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Tuesday, 23 April, 2002, 16:11 GMT 17:11 UK
Nurse fears over secret medication
Drugs can be given to patients without their knowledge
Nurses have challenged guidance over when they can hide patients' medication in food or drink.

The regulatory body, the United Kingdom Central Council for nursing, midwifery and health visiting, last year said drugs could be given covertly if it was in the patient's best interests - though the practice should not be routine.

These drugs are administered to meet the needs of hard-pressed nursing staff, who often see themselves as babysitters

Chris Barber
But nurses attending the Royal College of Nursing's annual congress in Harrogate described the guidance as "woolly".

They called on the UKCC's replacement - the Nursing and Midwifery Council - to look at the issue again.

Nurses at the conference said they were concerned hiding drugs was not always in the best interests of patients - and that it could be done instead for the convenience of staff.

Chemical cosh

Groups such as Age Concern and the Alzheimer's Society have also expressed concerns about drugs being used as a "chemical cosh".

How often nurses hide medicine is unclear, but the author of the UKCC's position statement, Joe Nichols said a small survey of nursing homes had found 75% of staff had given medicines covertly.

In addition to the guidance on when covert medication is appropriate being developed by the UKCC/NMC, the Lord Chancellor's department is also looking at the issue.

Alan Crump, from the RCN's mental health forum said the term "in the patient's best interest" was often used as a "catch-all term to cover over important ethical issues".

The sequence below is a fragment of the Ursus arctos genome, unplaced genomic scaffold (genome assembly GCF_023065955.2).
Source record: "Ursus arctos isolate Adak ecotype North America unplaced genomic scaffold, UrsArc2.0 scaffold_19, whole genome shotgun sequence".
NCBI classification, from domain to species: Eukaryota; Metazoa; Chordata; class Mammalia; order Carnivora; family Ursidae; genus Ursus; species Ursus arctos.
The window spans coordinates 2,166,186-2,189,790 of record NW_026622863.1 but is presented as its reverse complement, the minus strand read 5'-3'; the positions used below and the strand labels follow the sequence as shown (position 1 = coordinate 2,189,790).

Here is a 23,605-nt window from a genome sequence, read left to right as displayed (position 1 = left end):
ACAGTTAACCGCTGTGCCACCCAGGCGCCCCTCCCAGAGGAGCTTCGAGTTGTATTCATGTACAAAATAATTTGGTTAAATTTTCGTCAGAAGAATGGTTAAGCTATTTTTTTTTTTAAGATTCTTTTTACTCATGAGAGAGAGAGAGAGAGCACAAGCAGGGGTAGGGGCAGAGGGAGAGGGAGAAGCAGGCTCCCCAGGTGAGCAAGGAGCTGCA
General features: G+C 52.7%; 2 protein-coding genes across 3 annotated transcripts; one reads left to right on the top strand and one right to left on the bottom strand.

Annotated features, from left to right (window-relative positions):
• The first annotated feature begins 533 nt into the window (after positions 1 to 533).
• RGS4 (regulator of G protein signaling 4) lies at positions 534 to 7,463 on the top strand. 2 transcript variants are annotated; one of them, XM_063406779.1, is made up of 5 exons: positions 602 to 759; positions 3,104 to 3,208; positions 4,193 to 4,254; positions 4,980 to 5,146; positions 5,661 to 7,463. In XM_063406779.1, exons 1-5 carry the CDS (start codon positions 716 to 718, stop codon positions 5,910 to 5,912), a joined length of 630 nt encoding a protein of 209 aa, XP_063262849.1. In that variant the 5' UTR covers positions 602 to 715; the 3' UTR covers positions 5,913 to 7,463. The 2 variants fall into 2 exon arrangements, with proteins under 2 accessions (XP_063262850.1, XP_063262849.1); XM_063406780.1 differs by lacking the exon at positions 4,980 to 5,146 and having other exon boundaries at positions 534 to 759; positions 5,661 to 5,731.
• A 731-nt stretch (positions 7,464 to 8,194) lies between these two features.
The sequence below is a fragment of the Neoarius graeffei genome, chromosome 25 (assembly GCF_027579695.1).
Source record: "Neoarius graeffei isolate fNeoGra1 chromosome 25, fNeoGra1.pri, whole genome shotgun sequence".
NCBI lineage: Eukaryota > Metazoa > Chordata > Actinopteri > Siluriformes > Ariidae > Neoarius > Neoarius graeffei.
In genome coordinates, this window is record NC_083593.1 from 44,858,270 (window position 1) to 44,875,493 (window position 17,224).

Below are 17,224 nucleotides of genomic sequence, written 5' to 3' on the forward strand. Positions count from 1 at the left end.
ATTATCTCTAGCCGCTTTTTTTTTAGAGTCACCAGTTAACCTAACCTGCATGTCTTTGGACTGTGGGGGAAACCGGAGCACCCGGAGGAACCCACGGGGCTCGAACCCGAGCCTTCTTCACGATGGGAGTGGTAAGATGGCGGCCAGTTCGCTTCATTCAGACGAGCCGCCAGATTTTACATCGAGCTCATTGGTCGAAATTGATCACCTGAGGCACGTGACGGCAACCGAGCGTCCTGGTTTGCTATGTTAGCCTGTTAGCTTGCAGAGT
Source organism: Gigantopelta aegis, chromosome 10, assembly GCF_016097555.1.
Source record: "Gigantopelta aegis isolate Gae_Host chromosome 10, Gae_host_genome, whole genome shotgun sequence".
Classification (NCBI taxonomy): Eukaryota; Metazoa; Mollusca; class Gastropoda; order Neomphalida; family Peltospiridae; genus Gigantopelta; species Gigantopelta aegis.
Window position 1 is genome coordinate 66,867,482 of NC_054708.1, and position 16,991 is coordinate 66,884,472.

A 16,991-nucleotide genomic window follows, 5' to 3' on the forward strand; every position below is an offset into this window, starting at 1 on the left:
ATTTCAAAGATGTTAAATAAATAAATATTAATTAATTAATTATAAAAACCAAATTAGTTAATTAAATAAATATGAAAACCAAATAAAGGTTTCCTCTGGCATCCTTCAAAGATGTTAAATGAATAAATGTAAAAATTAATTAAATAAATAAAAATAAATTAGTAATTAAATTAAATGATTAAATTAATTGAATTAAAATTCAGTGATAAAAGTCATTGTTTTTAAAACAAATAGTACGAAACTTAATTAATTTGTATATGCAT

He added: "The UKCC statement has done the same."

He said the best interest "loophole" could be exploited and abused by some.


Chris Barber, from the RCN's ethics forum said in the 60's drugs such as LSD were given to unsuspecting psychiatric patients.

And he said that, according to Liberal Democrat health spokesman Paul Burstow, "mind-melting drugs" were still being routinely administered covertly.

Mr Barber said: "These drugs are also administered to meet the needs of hard-pressed nursing staff, who often see themselves as babysitters.

"The UKCC said this could be justified. However, what might be justified may not necessarily be right.

"I demand that the NMC goes back and looks at this issue again."

But some nurses defended the practice of hiding medication.

Prozac sandwich

Lisa Crooks from West Somerset told the conference how, as a student four years ago, she helped administer a "Prozac sandwich" to a confused 82-year-old woman.

"It's not a drug known as a life-saving medication. But it saved the woman from undergoing ECT [electro convulsive therapy], which probably would have killed her."

The NMC's Joe Nichols defended his document, which he stressed was not finished guidance, and said it had been drafted to try to help nurses cope with difficult situations.

There is set to be six months of further consultation on the guidance.

Helen Caulfield, policy advisor for the RCN, said the organisation did not have a policy on covert administration, but added: "There's a great deal of confusion about what counts as best interest."

See also:

05 Sep 01 | Health
Rules on 'hidden' medication
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